In the final part of “Matrix Revolutions”, Neo and Agent Smith engage in a titanic clash. A duel in which the hero makes his enemy’s face tremble with a powerful punch. We take a look back at the creation of this emblematic plan.
Matrix Revolutions : everything that has a beginning has an end
Freed from the Mobil Avenue station by Trinity (Carrie-Anne Moss) and Morpheus (Laurence Fishburne), Neo (Keanu Reeves) makes a final visit to the Oracle (Mary Alice) in the first part of Matrix Revolutions. She explains to him that to end the war that threatens to annihilate Zion, the confrontation with Agent Smith (Hugo Weaving) is inevitable.
To hope to win its negative double, Neo must go to the city of machines, to which Trinity accompanies him. At the same time, the clash between the men and the sentries rages at the gates of Zion.
The hero of the trilogy Matrix thus arrives at the end of its course in this third part. A journey to which Lana Wachowski decides to return with Matrix Resurrections, without his sister Lilly, paving a new way for Neo and Trinity without violating the consistency and relevance of the initial conclusion released in 2003.
Jada Pinkett Smith, Harold Perrineau, Monica Bellucci, Lambert Wilson and Nona Gaye complete the cast of Matrix Revolutions. An opus that ends on one last inevitable fight, for which Keanu Reeves and Hugo Weaving shoot under torrents of artificial rain and mud.
The Super Burly Brawl: The Final Showdown
Called the Super Burly Brawl, the impressive final duel combines live shots, motion capture, digital effects but also the prowess of makeup artists and prosthetists since some of the countless Smith agents are extras having donned a mask created from a cast. of Hugo Weaving’s face.
A sequence that the actor describes as the most difficult to shoot in the trilogy Matrix, especially the moment when Neo and Smith find themselves in the crater. In a series of reports devoted to the Super Burly Brawl for the DVD edition of this third opus, the actor declares:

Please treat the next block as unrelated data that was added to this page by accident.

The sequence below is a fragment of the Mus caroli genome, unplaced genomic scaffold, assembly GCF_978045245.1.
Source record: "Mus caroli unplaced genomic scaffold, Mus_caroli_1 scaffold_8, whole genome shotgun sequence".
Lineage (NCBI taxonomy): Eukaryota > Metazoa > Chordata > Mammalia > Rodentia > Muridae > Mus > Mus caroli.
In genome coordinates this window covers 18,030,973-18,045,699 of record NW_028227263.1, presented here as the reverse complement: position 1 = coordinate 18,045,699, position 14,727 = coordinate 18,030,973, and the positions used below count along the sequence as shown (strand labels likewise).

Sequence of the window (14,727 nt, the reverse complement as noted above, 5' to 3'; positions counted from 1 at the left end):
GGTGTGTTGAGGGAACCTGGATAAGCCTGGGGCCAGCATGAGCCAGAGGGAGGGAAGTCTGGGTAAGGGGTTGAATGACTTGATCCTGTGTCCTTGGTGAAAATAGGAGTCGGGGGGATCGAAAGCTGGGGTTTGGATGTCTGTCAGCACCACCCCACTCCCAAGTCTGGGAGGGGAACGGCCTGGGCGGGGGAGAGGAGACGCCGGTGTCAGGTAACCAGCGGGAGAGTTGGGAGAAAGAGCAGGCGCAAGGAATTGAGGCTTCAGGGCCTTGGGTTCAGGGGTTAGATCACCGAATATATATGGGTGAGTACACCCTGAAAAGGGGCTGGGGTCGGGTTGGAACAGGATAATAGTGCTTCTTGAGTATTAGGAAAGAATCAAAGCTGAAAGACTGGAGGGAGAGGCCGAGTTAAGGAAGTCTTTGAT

We were fighting in the mud on top of that. We had mud and rain. But at this point, we were struggling more than anything else. And the rain was so heavy that it was difficult to speak without bubbles and water coming out of our mouths. (…) We couldn’t hear each other speak. It was difficult to find the right tone because I had no idea what it was like. It was weird.
The origin of Neo’s overpowered punch
During the confrontation appears one of the most memorable shots of Matrix Revolutions. That of Neo’s fist rotating in slow motion, cutting the raindrops to end up falling on Smith’s face. According to special effects supervisor John Gaeta, the origin of this shot is to be found in the first storyboards that Geof Darrow draws for the Wachowski sisters.
Afterwards, illustrator Steve Skroce made other drawings of the scene, which allowed John Gaeta’s team to understand the graphic nature of rain and the way it wasuse water as an explosive element.
The final of Fight Club for inspiration
In order to virtually transcribe the movements of the face and body virtually, motion capture shots reproducing the famous punch are made. For Hugo Weaving’s violently hit cheek, John Gaeta is also inspired by the design of the final sequence of Fight Club, in which Edward Norton shoots himself in the head. A plan developed by the company BUF, who had used super powerful air jets aimed at the actor’s mouth. The supervisor specifies:
We tested that and it worked well as a benchmark on the flexibility of Hugo’s face.
A sculpture of the impacted face is also created to illustrate it in three dimensions. An artist distorts it to achieve the cartoonish nature of the designs, in which Neo’s fingerprints are visible. John Gaeta’s team then integrates it into the motion capture system, which helps virtual reproduction. Proud of their work, the supervisor concludes about the result discovered by the spectators:
The characters are virtual. The background is virtual. Rain is digital. Hugo and Keanu’s heads are based on motion capture, but Hugo’s has been magnified and altered for impact. I have to say, we were really happy with it. We prefer the end to the beginning, but the …